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Darkening pinto bean problem solved by gene discovery

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Agriculture and Agri-Food Canada
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Can one small gene really affect an entire crop, or does it amount to only a hill of beans? It does matter if we’re talking about pinto beans.

Dr. Sangeeta Dhaubhadel, a scientist at the London Research and Development Centre, explains why:

“Most beans keep the same look after growers harvest and store them. With pinto beans however, the older they are, the darker they become (postharvest seed coat darkening). This is causing serious economic issues for bean farmers and processors. We needed to find the gene responsible.”

– Dr. Sangeeta Dhaubhadel

Older, darker beans take longer to cook (approx. 20 per cent more time) so are less popular with cooks who want convenience. They’re harder to sell, so farmers and vendors reduce their price and lose profit in the process. Longer cooking times also mean higher energy costs for processors.

It was seeing how these problems move through the entire value chain — from farmer to processor to consumer — that spurred Dr. Sangeeta Dhaubhadel and her team (including Dr. Frederic Marsolais [AAFC], Dr. Kirstin Bett [University of Saskatchewan] and Dr. Peter Pauls [University of Guelph]) to look for a solution. They recently discovered the gene that causes pinto beans to darken with age. Their findings are helping bean breeders create new, slow-darkening varieties more quickly.

There are two types of pinto beans:

While scientists have known the genetic location of the traits for some time, no one had found the specific gene that controls the slow-darkening trait.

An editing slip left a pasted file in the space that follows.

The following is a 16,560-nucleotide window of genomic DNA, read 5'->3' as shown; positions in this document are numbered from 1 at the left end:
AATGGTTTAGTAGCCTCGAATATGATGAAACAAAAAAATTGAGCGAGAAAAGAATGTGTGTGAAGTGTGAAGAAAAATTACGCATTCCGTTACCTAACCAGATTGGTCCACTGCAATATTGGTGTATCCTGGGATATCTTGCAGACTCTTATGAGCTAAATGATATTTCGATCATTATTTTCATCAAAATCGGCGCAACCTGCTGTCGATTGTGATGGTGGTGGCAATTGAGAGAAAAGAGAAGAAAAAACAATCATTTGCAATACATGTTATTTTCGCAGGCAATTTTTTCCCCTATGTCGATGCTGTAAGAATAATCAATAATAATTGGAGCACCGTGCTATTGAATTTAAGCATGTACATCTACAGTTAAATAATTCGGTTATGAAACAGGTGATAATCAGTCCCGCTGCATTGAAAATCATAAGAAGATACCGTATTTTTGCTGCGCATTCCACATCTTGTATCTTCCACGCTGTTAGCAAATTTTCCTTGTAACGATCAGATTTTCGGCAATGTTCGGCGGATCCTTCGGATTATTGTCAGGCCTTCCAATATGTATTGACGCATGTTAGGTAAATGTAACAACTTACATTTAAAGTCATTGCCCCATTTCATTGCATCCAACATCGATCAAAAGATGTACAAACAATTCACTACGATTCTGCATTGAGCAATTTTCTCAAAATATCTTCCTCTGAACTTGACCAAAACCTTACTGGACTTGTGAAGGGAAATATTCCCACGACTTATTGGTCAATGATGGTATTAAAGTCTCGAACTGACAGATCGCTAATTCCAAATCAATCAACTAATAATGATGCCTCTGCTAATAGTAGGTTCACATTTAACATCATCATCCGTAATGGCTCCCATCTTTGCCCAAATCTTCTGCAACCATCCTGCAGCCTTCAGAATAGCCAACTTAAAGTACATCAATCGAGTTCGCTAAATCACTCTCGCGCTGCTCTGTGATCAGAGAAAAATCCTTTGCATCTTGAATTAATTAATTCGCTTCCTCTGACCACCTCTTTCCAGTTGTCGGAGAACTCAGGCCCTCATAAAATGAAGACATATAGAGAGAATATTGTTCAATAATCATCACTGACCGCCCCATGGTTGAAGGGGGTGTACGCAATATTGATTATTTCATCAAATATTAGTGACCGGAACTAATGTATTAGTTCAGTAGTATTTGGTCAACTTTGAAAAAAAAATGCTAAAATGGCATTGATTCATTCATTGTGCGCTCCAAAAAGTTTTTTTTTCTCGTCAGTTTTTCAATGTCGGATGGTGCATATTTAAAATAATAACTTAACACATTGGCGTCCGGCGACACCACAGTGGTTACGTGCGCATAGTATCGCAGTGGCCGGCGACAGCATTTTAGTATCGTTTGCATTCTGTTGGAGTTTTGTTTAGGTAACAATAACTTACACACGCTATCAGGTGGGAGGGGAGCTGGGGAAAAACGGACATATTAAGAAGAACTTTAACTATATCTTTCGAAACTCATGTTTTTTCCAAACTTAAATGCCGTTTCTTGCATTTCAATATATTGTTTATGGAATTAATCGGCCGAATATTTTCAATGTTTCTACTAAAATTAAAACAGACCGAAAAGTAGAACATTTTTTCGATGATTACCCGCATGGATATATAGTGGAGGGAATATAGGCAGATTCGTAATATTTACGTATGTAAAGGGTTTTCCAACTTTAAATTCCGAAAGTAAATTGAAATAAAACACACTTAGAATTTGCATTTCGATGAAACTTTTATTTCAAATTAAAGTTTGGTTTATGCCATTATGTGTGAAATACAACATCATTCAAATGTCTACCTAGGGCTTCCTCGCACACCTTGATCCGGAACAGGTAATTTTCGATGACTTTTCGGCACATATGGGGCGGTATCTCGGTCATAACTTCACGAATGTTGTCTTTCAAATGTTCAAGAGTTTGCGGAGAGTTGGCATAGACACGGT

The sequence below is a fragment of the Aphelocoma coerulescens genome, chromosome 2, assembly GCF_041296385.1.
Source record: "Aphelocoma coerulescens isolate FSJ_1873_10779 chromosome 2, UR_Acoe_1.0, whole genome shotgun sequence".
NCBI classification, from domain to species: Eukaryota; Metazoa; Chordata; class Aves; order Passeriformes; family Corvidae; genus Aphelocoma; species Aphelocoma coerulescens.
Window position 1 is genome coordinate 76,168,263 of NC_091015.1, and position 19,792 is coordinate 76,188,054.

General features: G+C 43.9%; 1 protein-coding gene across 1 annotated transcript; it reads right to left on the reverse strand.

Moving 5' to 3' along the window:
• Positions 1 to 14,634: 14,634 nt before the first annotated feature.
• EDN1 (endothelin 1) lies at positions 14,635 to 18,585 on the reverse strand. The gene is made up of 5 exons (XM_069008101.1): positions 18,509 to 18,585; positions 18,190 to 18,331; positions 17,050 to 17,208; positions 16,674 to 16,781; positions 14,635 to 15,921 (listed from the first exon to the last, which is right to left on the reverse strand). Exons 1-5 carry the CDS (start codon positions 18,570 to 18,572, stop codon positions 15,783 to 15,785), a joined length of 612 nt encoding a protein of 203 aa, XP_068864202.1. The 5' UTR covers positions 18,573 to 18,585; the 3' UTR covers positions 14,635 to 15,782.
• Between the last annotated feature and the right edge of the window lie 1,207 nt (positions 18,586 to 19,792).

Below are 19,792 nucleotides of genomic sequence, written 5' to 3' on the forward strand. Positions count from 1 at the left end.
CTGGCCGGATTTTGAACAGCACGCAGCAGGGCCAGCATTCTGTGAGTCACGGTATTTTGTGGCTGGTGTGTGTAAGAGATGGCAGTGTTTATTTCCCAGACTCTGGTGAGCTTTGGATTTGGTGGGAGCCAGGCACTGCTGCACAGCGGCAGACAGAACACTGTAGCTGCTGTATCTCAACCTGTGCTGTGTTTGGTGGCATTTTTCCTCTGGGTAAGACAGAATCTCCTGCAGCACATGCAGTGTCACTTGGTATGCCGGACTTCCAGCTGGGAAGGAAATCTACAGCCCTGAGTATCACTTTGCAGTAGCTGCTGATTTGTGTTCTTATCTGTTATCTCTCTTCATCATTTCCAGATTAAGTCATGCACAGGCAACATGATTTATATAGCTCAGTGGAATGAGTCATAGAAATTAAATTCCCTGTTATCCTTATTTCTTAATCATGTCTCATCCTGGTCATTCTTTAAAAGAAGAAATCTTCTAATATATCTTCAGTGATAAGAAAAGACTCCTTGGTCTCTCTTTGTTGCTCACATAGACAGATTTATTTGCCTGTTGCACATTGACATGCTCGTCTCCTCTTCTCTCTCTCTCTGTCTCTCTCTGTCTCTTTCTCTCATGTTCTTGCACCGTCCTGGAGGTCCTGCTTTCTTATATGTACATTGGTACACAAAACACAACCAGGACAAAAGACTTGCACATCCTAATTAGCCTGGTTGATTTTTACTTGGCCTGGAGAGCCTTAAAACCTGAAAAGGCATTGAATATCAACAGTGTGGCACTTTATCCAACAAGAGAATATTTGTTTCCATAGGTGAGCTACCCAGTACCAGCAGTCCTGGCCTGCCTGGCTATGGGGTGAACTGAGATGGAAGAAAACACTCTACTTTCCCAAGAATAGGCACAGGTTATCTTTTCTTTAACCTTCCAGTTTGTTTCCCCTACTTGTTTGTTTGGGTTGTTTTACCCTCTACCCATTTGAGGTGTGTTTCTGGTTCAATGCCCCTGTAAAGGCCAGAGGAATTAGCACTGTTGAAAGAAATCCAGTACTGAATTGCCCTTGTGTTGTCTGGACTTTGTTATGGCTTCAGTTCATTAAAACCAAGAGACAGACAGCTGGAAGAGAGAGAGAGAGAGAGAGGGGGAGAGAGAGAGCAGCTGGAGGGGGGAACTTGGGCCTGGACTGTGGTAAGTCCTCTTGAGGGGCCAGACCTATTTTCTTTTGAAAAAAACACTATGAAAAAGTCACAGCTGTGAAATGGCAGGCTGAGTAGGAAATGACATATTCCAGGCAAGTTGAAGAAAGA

In her search, Dr. Dhaubhadel and her team:

All this information helped narrow the search for the gene that affects colour from thousands (27,433 genes to be precise) to just a few.

Next, Dr. Dhaubhadel hired Nishat Islam, a Ph.D. student at Western University, to analyze the genes near the two markers. After eliminating genes that didn’t fit their criteria, only six genes remained. To compare, they looked for genes with similar sequences in other plant species to see if they expressed themselves in seed coat tissue. This comparison showed that only one of the six genes was possibly linked to seed coat colour – the "P" gene.

"P" stands for "pigment", and scientists have linked this gene to colour in other plant species. During tests, the "P" gene reacted as the research team expected — it changed the colour of the seed coats.

Still curious why RD pinto beans darken faster than SD varieties, Dr. Dhaubhadel’s research further clarified that a single mismatch in the "P" gene sequence between RD and SD pinto beans may be responsible for the higher protein activity in RD than that of the SD "P" gene.

“It took four years to find this gene and solve the puzzle of seed coat darkening. Cloning this gene for testing was very challenging, but when we found the correct gene, we were thrilled. It was a ‘Wow!’ moment.”

– Nishat Islam, Ph.D. student and assistant to Dr. Sangeeta Dhaubhadel

This research helps breeders look at gene sequence earlier which speeds up the whole breeding process. With more than a third of dry bean acres in Canada being dedicated to pinto beans (2019), which are worth millions of dollars, bean breeders can now breathe — and breed — a little easier.

Key Discoveries/Benefits

Photo gallery

Dr. Sangeeta Dhaubhadel smiling in her laboratory
Dr. Sangeeta Dhaubhadel in her laboratory
Ph.D. student Nishat Islam working and smiling in the laboratory
Ph.D. student Nishat Islam
Four groupings of pinto beans – the two groups on the left show dark brown pinto beans; the two groups on the right show light beige pinto beans
Top row (L-R): aged (showing seed coat darkening) and non-aged slow-darkening pinto beans
Bottom row (L-R): aged and non-aged regular darkening pinto bean

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